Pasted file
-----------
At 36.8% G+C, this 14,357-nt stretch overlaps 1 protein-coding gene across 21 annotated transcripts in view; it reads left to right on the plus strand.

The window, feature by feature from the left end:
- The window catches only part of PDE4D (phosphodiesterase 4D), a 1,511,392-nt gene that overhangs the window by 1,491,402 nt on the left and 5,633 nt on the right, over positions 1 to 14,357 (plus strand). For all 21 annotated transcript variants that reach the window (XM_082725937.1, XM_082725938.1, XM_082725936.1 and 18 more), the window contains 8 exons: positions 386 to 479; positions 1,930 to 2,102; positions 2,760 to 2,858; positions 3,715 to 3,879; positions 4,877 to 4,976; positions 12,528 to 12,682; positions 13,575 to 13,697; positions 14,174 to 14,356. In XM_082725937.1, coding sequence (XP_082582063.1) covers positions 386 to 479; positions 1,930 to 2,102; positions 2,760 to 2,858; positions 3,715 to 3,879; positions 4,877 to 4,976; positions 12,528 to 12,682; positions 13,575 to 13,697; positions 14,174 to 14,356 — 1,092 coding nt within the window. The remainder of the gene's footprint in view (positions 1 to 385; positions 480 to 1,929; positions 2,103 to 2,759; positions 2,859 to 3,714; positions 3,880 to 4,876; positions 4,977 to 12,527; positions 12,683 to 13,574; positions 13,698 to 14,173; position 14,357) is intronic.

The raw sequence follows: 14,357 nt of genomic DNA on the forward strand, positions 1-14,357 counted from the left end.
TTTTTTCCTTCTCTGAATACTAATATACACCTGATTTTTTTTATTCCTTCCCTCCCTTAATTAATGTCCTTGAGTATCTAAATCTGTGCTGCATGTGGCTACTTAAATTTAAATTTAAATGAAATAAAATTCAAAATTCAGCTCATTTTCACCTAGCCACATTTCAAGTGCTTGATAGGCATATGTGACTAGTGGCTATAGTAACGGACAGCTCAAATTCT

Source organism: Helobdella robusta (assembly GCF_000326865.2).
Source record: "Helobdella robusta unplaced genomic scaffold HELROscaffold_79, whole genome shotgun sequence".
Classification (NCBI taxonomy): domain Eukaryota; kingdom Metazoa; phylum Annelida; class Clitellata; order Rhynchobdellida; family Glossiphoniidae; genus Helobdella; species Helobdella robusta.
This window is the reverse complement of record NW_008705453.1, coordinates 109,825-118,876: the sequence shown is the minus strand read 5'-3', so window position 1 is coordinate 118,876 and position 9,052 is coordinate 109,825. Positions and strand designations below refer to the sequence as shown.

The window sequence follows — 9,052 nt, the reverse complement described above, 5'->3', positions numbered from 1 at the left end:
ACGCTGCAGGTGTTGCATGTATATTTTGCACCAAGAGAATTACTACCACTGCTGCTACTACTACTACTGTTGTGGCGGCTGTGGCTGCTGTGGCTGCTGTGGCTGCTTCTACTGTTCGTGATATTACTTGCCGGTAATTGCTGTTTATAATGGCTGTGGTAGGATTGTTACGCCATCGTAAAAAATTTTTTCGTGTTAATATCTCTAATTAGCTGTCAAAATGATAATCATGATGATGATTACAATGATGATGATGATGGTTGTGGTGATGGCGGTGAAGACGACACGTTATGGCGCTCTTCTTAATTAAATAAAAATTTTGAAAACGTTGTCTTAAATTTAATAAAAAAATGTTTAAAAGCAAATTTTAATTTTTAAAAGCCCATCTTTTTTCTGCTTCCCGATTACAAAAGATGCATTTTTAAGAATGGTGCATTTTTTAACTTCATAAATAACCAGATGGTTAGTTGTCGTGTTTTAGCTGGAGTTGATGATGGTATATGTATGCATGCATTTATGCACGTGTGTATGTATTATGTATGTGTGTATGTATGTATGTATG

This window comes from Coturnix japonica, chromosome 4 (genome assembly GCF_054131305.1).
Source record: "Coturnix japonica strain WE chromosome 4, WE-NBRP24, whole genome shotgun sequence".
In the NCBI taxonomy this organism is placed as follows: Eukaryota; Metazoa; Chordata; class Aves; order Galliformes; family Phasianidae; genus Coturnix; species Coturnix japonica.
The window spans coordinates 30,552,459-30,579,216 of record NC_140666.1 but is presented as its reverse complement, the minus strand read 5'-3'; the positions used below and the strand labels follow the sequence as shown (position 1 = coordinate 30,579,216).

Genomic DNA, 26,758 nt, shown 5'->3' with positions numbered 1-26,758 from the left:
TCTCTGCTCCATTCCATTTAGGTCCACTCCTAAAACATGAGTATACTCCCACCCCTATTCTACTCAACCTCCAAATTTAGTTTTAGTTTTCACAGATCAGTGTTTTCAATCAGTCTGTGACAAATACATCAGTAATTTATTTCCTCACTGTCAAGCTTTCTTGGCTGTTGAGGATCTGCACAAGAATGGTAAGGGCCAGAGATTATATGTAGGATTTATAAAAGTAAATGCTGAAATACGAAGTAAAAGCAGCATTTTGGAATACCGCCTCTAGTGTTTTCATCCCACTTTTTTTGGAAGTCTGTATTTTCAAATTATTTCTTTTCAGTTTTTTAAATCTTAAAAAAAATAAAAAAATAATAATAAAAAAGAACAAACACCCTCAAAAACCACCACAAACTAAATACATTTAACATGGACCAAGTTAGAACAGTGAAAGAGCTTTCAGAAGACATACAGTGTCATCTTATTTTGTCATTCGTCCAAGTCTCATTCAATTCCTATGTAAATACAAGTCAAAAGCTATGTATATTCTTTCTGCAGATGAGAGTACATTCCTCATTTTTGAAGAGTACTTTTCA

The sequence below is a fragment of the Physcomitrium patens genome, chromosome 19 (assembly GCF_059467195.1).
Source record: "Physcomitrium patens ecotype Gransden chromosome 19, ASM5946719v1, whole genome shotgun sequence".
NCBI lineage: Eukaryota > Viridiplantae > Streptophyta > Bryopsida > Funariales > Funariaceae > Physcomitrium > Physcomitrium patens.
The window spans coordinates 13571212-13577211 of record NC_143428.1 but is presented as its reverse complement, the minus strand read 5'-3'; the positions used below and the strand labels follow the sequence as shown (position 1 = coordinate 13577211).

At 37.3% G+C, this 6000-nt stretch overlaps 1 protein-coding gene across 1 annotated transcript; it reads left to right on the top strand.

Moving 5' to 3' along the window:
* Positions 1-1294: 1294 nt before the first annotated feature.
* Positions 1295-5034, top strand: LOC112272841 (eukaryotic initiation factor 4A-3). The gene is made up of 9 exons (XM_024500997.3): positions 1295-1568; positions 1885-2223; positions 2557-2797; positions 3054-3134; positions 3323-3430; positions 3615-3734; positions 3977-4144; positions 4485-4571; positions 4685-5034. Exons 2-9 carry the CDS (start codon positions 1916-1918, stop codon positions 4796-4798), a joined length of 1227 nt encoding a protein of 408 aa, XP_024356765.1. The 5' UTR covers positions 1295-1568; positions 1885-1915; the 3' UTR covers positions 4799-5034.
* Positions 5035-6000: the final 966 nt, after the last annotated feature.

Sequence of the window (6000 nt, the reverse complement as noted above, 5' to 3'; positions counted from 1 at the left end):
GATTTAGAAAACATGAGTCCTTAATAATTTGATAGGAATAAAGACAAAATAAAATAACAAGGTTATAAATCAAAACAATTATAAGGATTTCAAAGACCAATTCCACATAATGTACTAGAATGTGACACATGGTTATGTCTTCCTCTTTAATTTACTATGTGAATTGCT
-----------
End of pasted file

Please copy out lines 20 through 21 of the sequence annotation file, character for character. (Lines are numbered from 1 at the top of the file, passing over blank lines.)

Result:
NCBI lineage: Eukaryota > Viridiplantae > Streptophyta > Bryopsida > Funariales > Funariaceae > Physcomitrium > Physcomitrium patens.
The window spans coordinates 13571212-13577211 of record NC_143428.1 but is presented as its reverse complement, the minus strand read 5'-3'; the positions used below and the strand labels follow the sequence as shown (position 1 = coordinate 13577211).